Carefully calibrating its trade support and compliance to international standards, country is targeting more exports
Improving an entire country’s business competitiveness is a massive task. While items like access to finance, training, marketing and tariffs may seem to be the major undertakings, another essential element is standards, that is, working to measure both the state of business and a country’s goods the right way.
This is exactly what Lao PDR is doing.
“Our programme has three major pillars. The first is trying to promote deepening trade integration. We became a member of the Association of Southeast Asian Nations [ASEAN] in 1997 and the World Trade Organization [WTO] in 2013, so regionally and globally we need to promote more compliance. The second is to help to build a better business environment. And the third is helping local businesses by promoting competitiveness,” said Phouvieng Phongsa, Deputy Director General in the Department of Planning and Cooperation at the Lao PDR Ministry of Industry and Commerce.
With a unique two-pronged approach starting in 2013, the Ministry has been tackling the country’s measurements difficulties in order to improve the trade situation, in collaboration with the Department of Standards and Metrology (DSM) in the Ministry of Science and Technology and the Enhanced Integrated Framework.
One target was the country’s lack of proper statistical analysis of its business landscape. Today, the first set of quarterly surveys of Lao PDR’s key industries is complete.
The other approach addressed the country’s need for proper laboratories to standardize the measurements of its goods for export. Now, laboratories in Vientiane have trained staff and equipment for electricity, temperature and mass measurements.
And, those three laboratories have been internationally accredited.
SURVEYING THE SCENE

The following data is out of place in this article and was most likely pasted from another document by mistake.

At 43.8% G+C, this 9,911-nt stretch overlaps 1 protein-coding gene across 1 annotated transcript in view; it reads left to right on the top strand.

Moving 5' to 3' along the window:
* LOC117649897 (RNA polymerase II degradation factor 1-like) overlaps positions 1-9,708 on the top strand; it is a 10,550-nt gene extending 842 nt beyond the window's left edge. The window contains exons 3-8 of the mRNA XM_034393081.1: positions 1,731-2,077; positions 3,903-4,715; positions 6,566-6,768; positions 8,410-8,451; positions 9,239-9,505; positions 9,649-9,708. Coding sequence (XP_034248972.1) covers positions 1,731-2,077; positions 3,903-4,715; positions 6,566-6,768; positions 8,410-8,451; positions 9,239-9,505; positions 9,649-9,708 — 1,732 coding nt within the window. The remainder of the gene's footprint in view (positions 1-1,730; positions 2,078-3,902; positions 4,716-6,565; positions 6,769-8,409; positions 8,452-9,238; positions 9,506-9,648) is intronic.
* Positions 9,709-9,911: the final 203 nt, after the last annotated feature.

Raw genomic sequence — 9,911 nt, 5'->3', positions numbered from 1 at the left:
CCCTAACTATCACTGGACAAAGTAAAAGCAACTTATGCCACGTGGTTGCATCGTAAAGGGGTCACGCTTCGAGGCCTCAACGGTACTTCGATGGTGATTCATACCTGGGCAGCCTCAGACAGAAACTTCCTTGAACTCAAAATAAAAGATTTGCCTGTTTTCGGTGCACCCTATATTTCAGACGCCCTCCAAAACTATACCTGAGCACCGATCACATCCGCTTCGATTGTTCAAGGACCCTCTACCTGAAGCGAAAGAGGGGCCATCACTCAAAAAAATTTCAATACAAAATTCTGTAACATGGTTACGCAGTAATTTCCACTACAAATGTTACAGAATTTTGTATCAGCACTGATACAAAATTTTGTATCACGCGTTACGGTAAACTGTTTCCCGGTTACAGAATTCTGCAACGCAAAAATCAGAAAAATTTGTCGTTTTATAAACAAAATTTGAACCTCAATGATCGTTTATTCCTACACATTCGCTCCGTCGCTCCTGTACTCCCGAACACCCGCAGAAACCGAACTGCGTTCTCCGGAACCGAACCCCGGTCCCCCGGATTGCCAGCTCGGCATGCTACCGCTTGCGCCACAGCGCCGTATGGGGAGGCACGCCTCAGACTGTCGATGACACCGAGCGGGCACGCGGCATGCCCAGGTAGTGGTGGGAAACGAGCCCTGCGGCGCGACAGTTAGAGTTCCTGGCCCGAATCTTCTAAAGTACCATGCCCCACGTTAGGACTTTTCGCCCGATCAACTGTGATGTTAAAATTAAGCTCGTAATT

“We had never done a survey or census of industry since the establishment of the Ministry of Industry and Commerce in 2006. Before the project we did our statistics and reports to the Ministry every year but we did it our own way that was not in line with international standards. Now we can see the difference,” said Samly Boutsady, Deputy Director General in the Department of Industry and Handicrafts at the Ministry of Industry and Commerce.
This happened following staff training in statistics procedures, the creation of operations manuals, the establishment of a system for surveying businesses across the country, and the development of a database on the country’s industries. Now, the government has the data in hand to create policy based on the actual business environment across districts and provinces.
“Before going forward, we had to look backward and look at what we had done and what our experience was in order to learn. With our statistics we couldn’t tell the Government what sector of Lao industry was strong and where our weaknesses were. We can now see the main point that for industry in Lao PDR there are six main subsectors and they contribute more than 50% of total production,” Boutsady said.
He added, “That is why it is important that we had this statistics project. Now from these six subsectors we can do a survey to see how to grow total industrial production and we can advise policy makers to draft a policy to promote or to help certain subsectors. That is the benefit.”